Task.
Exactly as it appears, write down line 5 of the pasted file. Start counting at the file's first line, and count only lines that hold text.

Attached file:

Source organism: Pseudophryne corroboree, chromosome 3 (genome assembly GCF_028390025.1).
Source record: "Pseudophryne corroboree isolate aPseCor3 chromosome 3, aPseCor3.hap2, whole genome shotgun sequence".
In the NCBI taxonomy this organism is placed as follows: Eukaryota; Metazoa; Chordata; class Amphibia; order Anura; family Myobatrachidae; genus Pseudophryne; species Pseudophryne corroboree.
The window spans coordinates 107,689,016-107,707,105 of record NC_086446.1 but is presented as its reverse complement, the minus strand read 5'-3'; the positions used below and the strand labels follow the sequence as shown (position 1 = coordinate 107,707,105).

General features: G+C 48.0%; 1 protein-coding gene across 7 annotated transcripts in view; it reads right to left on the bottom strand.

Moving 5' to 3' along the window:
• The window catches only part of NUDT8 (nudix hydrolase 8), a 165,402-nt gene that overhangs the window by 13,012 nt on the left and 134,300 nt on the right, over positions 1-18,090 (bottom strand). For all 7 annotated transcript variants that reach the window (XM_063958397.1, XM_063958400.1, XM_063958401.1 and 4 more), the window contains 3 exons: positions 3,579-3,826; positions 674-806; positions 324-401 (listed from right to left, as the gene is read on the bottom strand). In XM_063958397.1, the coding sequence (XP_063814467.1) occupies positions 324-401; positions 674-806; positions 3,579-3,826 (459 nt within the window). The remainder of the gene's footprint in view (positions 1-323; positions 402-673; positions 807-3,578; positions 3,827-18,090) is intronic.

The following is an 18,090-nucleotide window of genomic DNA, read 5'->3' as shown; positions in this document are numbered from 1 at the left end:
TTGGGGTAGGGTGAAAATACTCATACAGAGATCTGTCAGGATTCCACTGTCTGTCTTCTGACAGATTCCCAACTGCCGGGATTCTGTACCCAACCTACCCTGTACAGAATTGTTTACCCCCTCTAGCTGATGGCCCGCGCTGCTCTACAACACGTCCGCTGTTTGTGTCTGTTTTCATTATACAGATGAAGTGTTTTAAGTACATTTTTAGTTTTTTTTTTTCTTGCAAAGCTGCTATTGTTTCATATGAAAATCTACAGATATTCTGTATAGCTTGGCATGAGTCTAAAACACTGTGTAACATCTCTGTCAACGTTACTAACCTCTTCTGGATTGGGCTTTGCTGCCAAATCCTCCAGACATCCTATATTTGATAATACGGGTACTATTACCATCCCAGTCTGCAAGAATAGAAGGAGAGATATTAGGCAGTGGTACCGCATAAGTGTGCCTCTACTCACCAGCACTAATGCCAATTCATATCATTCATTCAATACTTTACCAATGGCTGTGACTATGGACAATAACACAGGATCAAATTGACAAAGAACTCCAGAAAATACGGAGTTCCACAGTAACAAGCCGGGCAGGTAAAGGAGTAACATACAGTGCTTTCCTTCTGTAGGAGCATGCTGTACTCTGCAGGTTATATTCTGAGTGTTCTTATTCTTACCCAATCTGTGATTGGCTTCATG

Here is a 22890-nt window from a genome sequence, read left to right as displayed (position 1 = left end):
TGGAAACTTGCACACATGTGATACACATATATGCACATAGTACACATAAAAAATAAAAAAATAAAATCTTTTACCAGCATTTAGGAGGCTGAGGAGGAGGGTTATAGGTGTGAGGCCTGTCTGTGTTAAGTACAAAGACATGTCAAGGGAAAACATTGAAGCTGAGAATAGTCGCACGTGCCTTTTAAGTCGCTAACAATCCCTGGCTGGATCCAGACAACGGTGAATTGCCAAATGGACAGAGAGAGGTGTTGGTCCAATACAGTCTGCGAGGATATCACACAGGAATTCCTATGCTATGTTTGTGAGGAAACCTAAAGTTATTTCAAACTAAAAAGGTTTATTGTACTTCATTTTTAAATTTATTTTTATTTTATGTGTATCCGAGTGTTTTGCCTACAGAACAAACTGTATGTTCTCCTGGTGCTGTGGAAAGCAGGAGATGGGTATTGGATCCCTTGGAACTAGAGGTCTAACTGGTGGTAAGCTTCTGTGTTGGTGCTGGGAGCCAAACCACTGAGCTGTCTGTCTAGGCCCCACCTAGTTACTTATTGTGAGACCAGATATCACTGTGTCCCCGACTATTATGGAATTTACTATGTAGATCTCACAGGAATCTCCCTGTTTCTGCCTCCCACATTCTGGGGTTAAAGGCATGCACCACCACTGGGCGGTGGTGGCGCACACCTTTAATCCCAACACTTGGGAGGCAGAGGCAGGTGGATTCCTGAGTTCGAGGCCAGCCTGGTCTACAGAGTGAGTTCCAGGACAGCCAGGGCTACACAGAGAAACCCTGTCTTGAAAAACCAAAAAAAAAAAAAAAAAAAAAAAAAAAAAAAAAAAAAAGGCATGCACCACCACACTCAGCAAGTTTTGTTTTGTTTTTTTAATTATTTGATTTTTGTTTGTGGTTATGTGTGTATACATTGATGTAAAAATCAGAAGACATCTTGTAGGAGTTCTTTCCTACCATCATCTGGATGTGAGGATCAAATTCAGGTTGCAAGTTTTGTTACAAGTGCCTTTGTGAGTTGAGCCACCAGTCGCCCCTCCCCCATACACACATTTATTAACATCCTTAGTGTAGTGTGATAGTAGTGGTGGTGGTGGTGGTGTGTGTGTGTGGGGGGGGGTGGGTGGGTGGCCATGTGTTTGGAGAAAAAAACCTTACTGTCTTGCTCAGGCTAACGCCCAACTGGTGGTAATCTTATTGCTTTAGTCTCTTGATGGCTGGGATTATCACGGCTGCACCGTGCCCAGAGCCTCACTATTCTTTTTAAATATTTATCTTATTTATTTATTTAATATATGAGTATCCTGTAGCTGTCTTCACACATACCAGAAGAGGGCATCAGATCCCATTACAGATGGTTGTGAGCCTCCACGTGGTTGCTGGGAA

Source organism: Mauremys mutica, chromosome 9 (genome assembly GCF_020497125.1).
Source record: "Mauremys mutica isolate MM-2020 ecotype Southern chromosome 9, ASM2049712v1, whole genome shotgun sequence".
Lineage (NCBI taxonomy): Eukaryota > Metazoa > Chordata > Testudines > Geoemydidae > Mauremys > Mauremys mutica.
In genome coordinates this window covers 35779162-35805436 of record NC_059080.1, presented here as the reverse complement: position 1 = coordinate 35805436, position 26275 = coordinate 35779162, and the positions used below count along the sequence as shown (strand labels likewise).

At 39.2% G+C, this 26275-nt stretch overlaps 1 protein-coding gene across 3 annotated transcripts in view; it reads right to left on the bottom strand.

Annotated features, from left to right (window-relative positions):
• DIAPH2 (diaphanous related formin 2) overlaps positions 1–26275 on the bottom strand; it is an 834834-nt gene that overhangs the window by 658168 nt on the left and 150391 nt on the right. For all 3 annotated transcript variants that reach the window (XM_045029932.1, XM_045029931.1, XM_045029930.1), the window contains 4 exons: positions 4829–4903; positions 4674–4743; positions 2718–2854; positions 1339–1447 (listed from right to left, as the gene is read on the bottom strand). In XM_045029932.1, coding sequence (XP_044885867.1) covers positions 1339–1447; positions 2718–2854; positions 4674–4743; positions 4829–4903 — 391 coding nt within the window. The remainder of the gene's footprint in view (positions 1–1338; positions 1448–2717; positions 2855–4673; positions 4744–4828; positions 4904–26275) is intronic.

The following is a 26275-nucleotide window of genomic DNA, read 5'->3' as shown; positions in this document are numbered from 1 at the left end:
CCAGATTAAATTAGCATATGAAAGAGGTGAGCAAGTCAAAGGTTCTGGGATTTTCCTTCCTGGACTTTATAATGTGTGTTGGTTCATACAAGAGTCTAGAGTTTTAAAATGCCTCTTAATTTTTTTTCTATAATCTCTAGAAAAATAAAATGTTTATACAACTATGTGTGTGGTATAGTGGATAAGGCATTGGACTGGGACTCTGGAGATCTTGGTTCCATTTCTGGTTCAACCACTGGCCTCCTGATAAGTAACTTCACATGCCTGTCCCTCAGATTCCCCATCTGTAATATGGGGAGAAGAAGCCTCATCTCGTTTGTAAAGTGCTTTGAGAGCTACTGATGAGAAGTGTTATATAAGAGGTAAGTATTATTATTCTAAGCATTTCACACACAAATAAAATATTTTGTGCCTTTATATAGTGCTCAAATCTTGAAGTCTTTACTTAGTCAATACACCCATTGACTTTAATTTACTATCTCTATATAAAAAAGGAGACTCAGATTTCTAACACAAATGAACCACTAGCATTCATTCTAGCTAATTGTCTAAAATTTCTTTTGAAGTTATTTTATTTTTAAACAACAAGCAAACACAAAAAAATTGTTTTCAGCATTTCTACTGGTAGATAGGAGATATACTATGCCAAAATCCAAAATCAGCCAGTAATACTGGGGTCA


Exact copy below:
General features: G+C 48.0%; 1 protein-coding gene across 7 annotated transcripts in view; it reads right to left on the bottom strand.